Why do I begin a food focus with a recipe for making your own chorizo? After all, there's no shortage of places to buy it at a reasonable price. Apart from allowing you to choose the amount of spiciness that suits you, though, it has much to teach us about the history of 'typical' Spanish food.
Spain until the death of Franco in 1975 was a country with an economic chasm between rich and poor. Especially in the south there was the system referred to as 'latifundia', which is to say that the rich - mainly absentee - landowners possessed vast estates relying on day labourers to do the work. The work such as it was, was was seasonal, casual and poorly paid. Families lived in cramped properties on a small plot of land which had to supply everything they needed. Maybe a few olive trees, a vegetable garden providing potatoes, onions, garlic, root vegetables, maybe tomatoes, peppers and beans - eaten green in the summer or dried for eating over the winter. Meat was either by chicken or by a pig. The chickens also provided eggs, but the most important meat was pork, and every family had its pig, bought young in the spring, fattened by whatever it found and by kitchen scraps. Then in November came La Matanza, the slaughter. The animal was slaughtered at home and the hard work began; the throat was slit and the blood drained into a large cooking pot where it was mixed with some form of cereal and then boiled to be spiced and packed into gut and made into black pudding to be dried and eaten through the winter. The loin was for early eating while still fresh. The belly provided bacon. The hind quarters were packed in salt, then hung in a cold, dry atmosphere to produce what we now refer to as Serrano ham. Just about every part was preserved so that it could be used as necessary right through the winter.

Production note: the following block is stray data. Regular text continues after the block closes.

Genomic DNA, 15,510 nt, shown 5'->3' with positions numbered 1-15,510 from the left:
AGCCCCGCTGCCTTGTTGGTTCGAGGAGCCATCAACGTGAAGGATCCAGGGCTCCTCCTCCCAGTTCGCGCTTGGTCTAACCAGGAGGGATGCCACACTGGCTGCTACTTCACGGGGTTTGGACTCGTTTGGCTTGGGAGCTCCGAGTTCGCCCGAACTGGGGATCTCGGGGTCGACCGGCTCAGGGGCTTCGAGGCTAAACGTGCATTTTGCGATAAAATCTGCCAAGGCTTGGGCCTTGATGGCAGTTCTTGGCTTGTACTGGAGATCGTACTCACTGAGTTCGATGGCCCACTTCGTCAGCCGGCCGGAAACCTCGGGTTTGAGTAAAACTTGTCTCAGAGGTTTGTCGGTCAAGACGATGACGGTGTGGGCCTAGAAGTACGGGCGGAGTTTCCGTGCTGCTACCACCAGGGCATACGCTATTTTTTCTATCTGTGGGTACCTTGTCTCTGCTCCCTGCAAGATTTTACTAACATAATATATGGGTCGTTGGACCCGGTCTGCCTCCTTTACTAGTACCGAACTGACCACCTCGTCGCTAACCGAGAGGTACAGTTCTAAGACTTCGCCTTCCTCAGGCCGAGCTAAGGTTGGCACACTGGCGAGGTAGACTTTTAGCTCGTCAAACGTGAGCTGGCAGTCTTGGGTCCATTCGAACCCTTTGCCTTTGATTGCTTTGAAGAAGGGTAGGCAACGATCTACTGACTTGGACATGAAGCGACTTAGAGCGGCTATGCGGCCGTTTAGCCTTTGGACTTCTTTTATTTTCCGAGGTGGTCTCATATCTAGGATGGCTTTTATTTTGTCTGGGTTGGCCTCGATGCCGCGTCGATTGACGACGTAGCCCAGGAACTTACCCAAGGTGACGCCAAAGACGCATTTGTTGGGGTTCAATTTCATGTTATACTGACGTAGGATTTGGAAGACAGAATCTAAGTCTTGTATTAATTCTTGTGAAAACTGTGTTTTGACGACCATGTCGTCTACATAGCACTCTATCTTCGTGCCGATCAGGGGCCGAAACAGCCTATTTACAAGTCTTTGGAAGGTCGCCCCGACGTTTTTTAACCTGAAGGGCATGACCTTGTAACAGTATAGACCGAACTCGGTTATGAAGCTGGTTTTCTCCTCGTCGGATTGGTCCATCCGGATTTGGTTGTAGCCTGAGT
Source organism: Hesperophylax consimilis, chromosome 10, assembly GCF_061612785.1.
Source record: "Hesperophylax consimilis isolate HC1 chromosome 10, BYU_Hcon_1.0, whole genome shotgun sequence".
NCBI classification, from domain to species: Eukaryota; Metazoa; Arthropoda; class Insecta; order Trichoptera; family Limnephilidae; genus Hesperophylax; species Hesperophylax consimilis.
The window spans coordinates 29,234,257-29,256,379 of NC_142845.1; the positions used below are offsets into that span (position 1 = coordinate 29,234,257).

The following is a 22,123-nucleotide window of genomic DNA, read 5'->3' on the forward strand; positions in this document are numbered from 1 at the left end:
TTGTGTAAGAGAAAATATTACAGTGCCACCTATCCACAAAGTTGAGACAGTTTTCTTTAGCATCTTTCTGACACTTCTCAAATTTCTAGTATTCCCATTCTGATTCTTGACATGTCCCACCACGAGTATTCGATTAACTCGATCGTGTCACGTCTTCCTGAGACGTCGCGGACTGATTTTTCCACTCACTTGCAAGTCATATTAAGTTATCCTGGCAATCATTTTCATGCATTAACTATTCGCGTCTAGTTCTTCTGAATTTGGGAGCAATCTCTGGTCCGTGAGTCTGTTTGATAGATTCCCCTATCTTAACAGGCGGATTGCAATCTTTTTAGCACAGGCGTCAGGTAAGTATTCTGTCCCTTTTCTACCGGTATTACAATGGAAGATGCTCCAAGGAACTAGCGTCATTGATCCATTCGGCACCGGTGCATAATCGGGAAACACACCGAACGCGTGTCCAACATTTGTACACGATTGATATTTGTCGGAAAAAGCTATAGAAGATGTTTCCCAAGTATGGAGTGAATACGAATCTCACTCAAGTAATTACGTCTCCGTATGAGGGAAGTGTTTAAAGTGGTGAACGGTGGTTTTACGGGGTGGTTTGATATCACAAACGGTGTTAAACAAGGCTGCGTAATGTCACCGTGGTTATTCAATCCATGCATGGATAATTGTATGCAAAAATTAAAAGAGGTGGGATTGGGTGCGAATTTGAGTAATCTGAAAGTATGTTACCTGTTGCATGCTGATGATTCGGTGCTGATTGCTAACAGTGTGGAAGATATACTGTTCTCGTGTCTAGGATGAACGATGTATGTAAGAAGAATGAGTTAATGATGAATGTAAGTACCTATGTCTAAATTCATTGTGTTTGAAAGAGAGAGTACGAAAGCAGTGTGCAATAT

That then left the bits and pieces which couldn't be used in any of these ways. Some could go into stews with vegetables and pulses to be eaten pretty much straight away. Then there were the remains bits. They were ground down along with garlic, smoked paprika, maybe chilli, and packed into intestines. And there you have chorizo!
In Britain sausage is sausage; you can eat it with mashed potato, with a batter for toad in the hole, or with flaky pastry as sausage rolls, and that's about it.
Chorizo, on the other hand can be used in a huge variety of stews and casseroles - peppers, tomatoes, potatoes, chickpeas; it is not so much a product in its own right so much as a preserved ingredient providing a source of protein in the winter diet. When you live on or below the poverty line such sources of protein are vital to survival; chorizo serves a much wider and more fundamental purpose than today's British banger.